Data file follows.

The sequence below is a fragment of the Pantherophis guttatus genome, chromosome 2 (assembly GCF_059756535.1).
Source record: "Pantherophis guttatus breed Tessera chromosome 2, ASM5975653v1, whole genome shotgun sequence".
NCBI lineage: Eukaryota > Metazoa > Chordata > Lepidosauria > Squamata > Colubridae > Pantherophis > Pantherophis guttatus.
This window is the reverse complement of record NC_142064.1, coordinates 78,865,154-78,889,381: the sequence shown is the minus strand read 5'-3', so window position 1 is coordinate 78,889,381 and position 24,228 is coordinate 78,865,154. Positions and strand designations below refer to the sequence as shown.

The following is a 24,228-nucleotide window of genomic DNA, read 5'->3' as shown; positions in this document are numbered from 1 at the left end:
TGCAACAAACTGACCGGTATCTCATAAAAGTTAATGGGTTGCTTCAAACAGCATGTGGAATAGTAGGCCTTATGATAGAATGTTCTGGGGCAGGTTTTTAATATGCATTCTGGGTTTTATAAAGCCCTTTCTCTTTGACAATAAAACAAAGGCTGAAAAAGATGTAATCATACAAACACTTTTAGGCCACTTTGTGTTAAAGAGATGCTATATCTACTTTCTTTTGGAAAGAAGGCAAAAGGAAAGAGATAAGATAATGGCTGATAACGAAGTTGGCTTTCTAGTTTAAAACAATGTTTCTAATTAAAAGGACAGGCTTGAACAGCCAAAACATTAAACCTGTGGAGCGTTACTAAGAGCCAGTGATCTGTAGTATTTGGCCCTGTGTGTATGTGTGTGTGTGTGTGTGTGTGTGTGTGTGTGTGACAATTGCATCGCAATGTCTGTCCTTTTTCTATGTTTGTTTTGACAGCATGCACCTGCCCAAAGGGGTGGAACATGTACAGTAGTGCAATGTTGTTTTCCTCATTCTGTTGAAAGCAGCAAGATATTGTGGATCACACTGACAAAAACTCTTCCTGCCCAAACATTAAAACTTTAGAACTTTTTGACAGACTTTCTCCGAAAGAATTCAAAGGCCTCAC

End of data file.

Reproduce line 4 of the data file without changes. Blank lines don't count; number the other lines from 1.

This window is the reverse complement of record NC_142064.1, coordinates 78,865,154-78,889,381: the sequence shown is the minus strand read 5'-3', so window position 1 is coordinate 78,889,381 and position 24,228 is coordinate 78,865,154. Positions and strand designations below refer to the sequence as shown.